Abracadabra — Maxim Admits to Using a Little Black Magic to Create Highly Integrated Video Filters and Buffers

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Maxim MAX7454 Diagram”

Sunnyvale, Calif. — Maxim Integrated Products Inc. introduces the MAX7454 and MAX7455 3-channel, switchable high definition (HD)/standard definition (SD) video-reconstruction filters and buffers for 1080i, 720p, 480p, and 480i video scanning-system standards.

Each channel of the MAX7454 and MAX7455 combines a lowpass filter with a video buffer capable of driving a standard 150Ω video load with a 2-V peak-to-peak signal. The magnitude response of the lowpass filter can be switched between a 10-MHz and 30-MHz bandwidth through a control pin, which allows optimal filtering for HD, standard definition interlaced (SDi), or standard definition progressive scan/noninterlaced (SDp) encoder digital-to-analog converter (D/A converter) outputs. The input and output signals are DC-coupled to the MAX7454 and MAX7455, eliminating AC-coupling caps that consume board space and add cost. These devices are ideal for anti-aliasing or D/A converter-output video-reconstruction applications in digital video devices such as HD STBss, as well as HDTVs as CRTs, LCDs, plasmas, and DLPs.

The MAX7454 has an output buffer gain of +6 dB and the MAX7455 has an output buffer gain of +12 dB. The 3-channel devices are ideal for RGB or Y Pr Pb component video signals in interlaced, progressive scan, or high-definition formats. In HD mode (fc = 30 MHz), each filter channel achieves -55 dB of attenuation at 74.25 MHz, with -2.3 dB of attenuation at 30 MHz. In SD mode (fc = 10 MHz), each filter channel achieves -62 dB of attenuation at 27 MHz, with -0.40 dB of attenuation at 10 MHz. A fine-adjustment control pin is available to optimize the corner frequency of the filter response by 15%.

The MAX7454/MAX7455 save significant board space and design time, while providing increased performance at a cost comparable to the discrete high-definition L-R-C filter and buffer solutions typically used today. The MAX7454/MAX7455 are offered in a 20-TSSOP package and operate over the upper commercial temperature range (-0 degrees Celsius to +85 degrees Celsius).

Prices start at $2.75 (1000-up, FOB USA).

Click here for a preliminary data sheet.

Readers can call 1-800-998-8800.

Think of the MAX7454 and MAX7455 triple switchable HD/SD video reconstruction filters and buffers as the aspirin designers can avoid by using Maxim's devices, instead of designing their own filters and buffers using some 40 to 50 different discrete components.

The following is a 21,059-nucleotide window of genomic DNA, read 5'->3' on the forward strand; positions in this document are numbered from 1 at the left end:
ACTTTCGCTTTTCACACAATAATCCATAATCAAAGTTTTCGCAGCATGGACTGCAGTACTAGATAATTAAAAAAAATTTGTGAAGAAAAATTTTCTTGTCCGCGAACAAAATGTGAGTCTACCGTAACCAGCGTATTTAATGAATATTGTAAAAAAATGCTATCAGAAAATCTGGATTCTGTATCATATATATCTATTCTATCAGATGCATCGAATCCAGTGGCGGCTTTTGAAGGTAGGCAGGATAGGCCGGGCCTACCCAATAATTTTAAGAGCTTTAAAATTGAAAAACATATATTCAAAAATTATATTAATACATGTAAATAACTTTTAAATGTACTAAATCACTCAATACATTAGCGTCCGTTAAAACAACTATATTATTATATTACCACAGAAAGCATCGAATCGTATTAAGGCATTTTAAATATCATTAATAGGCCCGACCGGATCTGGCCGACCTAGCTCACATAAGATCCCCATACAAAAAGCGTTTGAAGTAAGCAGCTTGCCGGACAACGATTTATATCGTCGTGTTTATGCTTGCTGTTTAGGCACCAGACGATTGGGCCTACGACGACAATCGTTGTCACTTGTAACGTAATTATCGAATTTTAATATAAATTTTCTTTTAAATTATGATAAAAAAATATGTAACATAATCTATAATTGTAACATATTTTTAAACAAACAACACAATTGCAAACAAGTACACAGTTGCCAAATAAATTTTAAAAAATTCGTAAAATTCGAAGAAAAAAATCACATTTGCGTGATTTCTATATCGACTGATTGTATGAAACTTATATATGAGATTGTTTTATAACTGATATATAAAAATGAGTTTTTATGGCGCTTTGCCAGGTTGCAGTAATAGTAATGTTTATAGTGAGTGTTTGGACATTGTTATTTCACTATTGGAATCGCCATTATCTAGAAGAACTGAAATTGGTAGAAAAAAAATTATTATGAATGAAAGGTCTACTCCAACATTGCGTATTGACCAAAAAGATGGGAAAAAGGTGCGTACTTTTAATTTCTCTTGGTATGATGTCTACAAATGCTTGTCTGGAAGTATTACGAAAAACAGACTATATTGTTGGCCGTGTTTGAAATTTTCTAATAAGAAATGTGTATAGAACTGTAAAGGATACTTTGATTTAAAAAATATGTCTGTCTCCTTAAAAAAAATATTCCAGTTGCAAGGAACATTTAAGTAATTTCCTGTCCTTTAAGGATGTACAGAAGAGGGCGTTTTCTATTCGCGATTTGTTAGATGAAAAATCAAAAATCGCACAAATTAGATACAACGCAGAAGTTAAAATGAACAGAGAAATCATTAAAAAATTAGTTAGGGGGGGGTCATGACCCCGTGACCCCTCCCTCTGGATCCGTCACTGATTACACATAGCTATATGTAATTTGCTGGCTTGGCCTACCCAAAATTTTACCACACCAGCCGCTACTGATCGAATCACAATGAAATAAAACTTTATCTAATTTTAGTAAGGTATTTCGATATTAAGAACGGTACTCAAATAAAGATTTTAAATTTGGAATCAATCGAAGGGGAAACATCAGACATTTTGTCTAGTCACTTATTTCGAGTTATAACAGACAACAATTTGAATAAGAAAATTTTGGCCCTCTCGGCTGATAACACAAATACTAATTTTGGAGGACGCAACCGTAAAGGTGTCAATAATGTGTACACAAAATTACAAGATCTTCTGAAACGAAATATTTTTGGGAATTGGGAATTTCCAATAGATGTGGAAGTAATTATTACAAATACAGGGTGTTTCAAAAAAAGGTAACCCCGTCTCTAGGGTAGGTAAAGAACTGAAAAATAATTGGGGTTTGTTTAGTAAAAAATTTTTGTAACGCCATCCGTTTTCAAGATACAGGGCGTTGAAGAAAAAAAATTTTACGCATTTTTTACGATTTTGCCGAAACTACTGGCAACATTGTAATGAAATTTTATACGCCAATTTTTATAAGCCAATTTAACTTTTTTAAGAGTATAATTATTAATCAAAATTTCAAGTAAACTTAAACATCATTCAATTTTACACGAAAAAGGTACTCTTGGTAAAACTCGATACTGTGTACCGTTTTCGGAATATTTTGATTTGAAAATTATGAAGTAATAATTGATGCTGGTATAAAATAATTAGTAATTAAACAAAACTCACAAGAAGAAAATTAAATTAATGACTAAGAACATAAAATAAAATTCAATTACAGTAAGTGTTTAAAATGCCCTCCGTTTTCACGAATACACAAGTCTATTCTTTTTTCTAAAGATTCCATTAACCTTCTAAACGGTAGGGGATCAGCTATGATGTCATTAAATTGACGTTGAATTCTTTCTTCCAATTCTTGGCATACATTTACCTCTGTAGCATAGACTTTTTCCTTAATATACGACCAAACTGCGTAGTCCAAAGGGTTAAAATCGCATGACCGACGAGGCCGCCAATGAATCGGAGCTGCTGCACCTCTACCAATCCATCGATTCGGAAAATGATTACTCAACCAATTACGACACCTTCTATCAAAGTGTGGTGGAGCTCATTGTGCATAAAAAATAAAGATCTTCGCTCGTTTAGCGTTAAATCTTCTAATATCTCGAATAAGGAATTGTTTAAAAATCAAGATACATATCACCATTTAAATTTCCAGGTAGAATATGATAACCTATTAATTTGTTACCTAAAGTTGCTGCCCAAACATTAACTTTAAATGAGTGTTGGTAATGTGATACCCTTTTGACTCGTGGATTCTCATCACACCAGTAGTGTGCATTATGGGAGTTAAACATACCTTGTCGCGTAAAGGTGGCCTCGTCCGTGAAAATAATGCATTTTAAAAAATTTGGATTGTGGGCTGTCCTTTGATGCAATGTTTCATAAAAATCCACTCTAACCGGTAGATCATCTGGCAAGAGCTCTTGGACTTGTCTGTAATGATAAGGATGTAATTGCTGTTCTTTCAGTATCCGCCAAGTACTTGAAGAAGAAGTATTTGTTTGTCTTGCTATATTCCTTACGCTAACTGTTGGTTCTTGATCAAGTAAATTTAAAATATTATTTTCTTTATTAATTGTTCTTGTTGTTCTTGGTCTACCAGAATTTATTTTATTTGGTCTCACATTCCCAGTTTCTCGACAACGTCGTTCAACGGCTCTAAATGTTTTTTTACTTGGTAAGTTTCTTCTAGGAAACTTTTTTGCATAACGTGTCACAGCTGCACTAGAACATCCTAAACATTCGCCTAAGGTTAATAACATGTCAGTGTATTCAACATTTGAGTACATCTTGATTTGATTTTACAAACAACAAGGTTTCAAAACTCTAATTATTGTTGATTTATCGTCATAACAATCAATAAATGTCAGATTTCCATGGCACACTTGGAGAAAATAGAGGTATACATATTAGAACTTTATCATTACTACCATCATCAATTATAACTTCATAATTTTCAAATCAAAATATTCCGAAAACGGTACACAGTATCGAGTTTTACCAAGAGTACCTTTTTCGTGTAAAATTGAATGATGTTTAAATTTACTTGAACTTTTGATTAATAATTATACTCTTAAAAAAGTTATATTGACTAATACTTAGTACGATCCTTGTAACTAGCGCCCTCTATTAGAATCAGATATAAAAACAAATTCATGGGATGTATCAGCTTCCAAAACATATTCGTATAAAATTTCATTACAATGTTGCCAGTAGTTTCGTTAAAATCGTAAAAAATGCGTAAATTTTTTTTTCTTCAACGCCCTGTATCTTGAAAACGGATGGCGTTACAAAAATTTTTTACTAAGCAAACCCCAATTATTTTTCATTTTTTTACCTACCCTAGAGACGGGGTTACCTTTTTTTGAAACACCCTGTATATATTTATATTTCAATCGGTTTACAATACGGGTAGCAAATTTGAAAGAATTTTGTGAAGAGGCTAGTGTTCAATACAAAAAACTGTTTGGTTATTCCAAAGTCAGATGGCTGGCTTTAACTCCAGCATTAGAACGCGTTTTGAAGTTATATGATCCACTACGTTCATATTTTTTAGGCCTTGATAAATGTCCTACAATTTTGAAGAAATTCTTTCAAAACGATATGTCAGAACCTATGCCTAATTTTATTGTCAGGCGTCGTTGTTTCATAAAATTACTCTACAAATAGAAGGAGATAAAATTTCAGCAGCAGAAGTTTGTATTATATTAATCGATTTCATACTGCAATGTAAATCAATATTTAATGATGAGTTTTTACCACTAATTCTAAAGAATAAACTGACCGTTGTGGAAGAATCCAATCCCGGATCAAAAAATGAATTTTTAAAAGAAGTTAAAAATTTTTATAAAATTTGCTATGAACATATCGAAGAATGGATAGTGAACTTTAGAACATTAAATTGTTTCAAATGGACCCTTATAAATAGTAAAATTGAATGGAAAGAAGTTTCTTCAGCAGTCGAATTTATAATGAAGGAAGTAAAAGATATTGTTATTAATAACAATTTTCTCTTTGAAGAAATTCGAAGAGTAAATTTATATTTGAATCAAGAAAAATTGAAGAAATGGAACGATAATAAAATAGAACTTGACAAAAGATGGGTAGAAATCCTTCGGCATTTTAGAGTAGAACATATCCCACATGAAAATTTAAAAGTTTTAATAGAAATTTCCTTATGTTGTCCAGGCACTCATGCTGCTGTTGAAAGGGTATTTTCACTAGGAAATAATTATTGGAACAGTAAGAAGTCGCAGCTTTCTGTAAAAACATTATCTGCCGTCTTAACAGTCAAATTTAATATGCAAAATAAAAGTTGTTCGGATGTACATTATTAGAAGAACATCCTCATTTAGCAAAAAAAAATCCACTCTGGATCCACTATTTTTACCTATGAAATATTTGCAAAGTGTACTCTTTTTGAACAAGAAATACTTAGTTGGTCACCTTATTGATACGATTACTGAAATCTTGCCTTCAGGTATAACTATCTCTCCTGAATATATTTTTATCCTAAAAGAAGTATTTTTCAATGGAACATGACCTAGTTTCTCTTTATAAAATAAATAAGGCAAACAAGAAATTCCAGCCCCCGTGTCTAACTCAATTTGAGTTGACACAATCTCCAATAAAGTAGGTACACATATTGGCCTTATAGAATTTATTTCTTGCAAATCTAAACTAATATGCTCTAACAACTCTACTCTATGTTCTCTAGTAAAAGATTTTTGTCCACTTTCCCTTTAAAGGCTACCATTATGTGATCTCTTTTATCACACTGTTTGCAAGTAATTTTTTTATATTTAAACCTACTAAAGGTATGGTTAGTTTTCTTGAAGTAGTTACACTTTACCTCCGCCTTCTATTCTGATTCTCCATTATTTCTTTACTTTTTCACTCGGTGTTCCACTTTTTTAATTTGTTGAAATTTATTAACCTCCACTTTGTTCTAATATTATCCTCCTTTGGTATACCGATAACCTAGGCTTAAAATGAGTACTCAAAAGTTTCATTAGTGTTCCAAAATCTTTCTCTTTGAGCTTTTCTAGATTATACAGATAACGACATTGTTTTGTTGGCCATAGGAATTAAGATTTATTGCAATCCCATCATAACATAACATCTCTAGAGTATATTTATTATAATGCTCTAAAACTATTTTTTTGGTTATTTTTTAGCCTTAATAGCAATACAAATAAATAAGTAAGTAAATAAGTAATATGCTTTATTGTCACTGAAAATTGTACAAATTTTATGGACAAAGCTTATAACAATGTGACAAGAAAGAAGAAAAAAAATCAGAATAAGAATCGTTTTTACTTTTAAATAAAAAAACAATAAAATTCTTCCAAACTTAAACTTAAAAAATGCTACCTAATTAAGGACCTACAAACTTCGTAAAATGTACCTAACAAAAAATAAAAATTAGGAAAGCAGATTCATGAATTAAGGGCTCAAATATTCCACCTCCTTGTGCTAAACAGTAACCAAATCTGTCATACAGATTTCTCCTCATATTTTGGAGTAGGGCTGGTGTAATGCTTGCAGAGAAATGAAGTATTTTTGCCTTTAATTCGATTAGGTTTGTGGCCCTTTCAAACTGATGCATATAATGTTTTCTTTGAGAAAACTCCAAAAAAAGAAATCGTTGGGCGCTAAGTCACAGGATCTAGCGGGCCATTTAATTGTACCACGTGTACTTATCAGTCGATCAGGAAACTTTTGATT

Filter designs can be very tricky, said Ken Fields, a member of Maxim's technical staff. “I don't want to say it's black magic, but it borders on that if you don't have the experience to do this,” he said. Making these filters work properly can be a problem because of all the parasitics that exist on the board, which comes from taking a bunch of discrete capacitors, resistors and inductors and putting them into a small space — making it difficult to get good performance, Fields said.

Maxim has taken all of these discrete components, which are subject to noise and component variations, and replaced them with a single device that is simpler to use than an op amp, Fields said. “You don't need to set the gain or anything. Just plop it on the board and use it.”

Furthermore, Maxim's device can be used for both high definition (HD) and standard definition (SD) video signals, Fields said. While Maxim is no stranger to video filters, this is the company's first filter aimed at the HDTV market, he said.

These new products are extensions of a very large family of filters that Maxim has had for a number of years, Fields said. Typically, the market for this type of device has been dominated by the older standard definition video format. “These are our first devices aimed at the new emerging high definition standard,” Fields said. “High definition TV has been in the public consciousness for a while but it's only recently that people are starting to buy them,” he added.

Designers can easily switch one pin on the filter and it changes from the original standard definition to the high definition standard. That makes these devices backward compatible, Fields said. Some designers are using two totally different filters — one for the old standard and one for HDTV and switching between them.

Highly integrated filters weren't available until recently. Historically, discrete components have been used to achieve the same functionality. There are some integrated parts out there but they don't offer very good performance, Fields said.

Another advantage of using this part is that it allows the designer to tweak or optimize performance with a fine-adjustment control pin. If the designer wants better passband, he adjusts the setting to one position. If the stopband performance is more important, he sets it to a different position. It gives the engineer the freedom and flexibility to get further optimization in the system, Fields said.

The architecture Maxim chose minimizes all external components and specifically eliminates AC-coupling capacitors. Most filter and buffer designs use AC coupling, which results in performance degradation and line time distortion. “We figured out a way to match the DC levels out of the DAC or encoder perfectly with the MAX7454 and MAX7455 for a completely DC coupled circuit eliminating these performance limitations,” Fields said.

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